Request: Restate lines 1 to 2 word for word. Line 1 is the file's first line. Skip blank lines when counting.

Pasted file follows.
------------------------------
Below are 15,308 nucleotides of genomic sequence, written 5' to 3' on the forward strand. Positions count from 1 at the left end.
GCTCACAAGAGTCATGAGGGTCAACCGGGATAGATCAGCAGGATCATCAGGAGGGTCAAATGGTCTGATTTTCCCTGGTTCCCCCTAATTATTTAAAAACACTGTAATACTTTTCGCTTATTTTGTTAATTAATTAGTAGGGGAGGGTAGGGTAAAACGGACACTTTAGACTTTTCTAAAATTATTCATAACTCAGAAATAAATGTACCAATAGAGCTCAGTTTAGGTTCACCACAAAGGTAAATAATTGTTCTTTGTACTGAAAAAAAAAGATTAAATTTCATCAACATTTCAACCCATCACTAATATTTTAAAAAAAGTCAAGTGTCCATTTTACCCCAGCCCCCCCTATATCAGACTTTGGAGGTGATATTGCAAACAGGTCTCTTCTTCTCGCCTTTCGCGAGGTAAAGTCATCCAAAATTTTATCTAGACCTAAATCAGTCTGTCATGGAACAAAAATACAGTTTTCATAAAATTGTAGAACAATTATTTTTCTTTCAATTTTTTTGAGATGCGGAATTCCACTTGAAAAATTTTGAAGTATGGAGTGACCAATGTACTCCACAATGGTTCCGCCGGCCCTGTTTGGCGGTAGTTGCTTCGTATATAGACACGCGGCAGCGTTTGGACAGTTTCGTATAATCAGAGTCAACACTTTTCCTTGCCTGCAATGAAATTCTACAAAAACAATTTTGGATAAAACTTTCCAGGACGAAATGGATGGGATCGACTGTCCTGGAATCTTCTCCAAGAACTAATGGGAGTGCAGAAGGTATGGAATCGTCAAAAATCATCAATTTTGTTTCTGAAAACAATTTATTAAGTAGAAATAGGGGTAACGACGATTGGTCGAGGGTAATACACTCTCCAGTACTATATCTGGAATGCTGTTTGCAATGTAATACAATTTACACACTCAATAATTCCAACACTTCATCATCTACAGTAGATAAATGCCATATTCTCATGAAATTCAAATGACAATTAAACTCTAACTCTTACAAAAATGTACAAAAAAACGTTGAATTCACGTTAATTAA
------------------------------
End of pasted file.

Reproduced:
Below are 15,308 nucleotides of genomic sequence, written 5' to 3' on the forward strand. Positions count from 1 at the left end.
GCTCACAAGAGTCATGAGGGTCAACCGGGATAGATCAGCAGGATCATCAGGAGGGTCAAATGGTCTGATTTTCCCTGGTTCCCCCTAATTATTTAAAAACACTGTAATACTTTTCGCTTATTTTGTTAATTAATTAGTAGGGGAGGGTAGGGTAAAACGGACACTTTAGACTTTTCTAAAATTATTCATAACTCAGAAATAAATGTACCAATAGAGCTCAGTTTAGGTTCACCACAAAGGTAAATAATTGTTCTTTGTACTGAAAAAAAAAGATTAAATTTCATCAACATTTCAACCCATCACTAATATTTTAAAAAAAGTCAAGTGTCCATTTTACCCCAGCCCCCCCTATATCAGACTTTGGAGGTGATATTGCAAACAGGTCTCTTCTTCTCGCCTTTCGCGAGGTAAAGTCATCCAAAATTTTATCTAGACCTAAATCAGTCTGTCATGGAACAAAAATACAGTTTTCATAAAATTGTAGAACAATTATTTTTCTTTCAATTTTTTTGAGATGCGGAATTCCACTTGAAAAATTTTGAAGTATGGAGTGACCAATGTACTCCACAATGGTTCCGCCGGCCCTGTTTGGCGGTAGTTGCTTCGTATATAGACACGCGGCAGCGTTTGGACAGTTTCGTATAATCAGAGTCAACACTTTTCCTTGCCTGCAATGAAATTCTACAAAAACAATTTTGGATAAAACTTTCCAGGACGAAATGGATGGGATCGACTGTCCTGGAATCTTCTCCAAGAACTAATGGGAGTGCAGAAGGTATGGAATCGTCAAAAATCATCAATTTTGTTTCTGAAAACAATTTATTAAGTAGAAATAGGGGTAACGACGATTGGTCGAGGGTAATACACTCTCCAGTACTATATCTGGAATGCTGTTTGCAATGTAATACAATTTACACACTCAATAATTCCAACACTTCATCATCTACAGTAGATAAATGCCATATTCTCATGAAATTCAAATGACAATTAAACTCTAACTCTTACAAAAATGTACAAAAAAACGTTGAATTCACGTTAATTAA